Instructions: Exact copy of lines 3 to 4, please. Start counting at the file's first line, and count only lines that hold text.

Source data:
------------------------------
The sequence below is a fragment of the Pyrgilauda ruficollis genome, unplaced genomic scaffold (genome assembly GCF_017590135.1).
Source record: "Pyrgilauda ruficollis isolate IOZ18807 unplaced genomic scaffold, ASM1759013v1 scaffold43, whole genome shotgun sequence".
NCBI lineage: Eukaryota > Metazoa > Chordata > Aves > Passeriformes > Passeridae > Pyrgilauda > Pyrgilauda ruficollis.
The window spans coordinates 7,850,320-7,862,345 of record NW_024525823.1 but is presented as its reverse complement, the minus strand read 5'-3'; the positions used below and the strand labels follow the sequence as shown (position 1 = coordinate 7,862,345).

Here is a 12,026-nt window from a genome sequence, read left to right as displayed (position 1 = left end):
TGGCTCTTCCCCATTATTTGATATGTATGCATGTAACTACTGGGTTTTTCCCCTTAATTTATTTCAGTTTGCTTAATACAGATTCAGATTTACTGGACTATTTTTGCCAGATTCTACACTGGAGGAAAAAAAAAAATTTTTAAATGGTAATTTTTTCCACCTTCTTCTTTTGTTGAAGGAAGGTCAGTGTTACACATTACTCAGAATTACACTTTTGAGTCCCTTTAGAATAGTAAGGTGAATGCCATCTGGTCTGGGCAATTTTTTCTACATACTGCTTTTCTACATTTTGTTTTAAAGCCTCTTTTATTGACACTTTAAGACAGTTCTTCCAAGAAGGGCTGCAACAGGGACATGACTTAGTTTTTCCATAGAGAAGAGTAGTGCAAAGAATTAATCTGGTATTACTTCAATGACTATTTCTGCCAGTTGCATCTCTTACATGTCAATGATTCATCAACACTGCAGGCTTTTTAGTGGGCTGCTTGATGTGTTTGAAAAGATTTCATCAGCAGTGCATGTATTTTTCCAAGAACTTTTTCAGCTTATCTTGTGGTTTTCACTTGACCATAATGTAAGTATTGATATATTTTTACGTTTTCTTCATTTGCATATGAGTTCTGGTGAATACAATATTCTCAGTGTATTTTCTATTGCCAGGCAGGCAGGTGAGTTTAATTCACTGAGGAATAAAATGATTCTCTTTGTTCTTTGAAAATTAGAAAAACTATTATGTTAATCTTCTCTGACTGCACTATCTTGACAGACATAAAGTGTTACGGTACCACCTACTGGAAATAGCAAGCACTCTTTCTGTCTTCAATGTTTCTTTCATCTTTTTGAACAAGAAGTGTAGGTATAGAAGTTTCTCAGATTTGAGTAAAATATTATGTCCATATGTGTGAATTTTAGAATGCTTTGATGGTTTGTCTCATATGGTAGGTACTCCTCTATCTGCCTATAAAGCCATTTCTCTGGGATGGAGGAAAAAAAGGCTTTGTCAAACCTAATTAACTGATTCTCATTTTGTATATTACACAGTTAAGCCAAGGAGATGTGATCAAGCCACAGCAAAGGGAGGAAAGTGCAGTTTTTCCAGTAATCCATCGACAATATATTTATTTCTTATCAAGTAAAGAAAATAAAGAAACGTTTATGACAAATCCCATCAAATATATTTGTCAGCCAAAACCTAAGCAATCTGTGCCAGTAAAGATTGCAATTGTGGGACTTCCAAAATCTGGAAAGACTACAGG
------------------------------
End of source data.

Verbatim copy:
NCBI lineage: Eukaryota > Metazoa > Chordata > Aves > Passeriformes > Passeridae > Pyrgilauda > Pyrgilauda ruficollis.
The window spans coordinates 7,850,320-7,862,345 of record NW_024525823.1 but is presented as its reverse complement, the minus strand read 5'-3'; the positions used below and the strand labels follow the sequence as shown (position 1 = coordinate 7,862,345).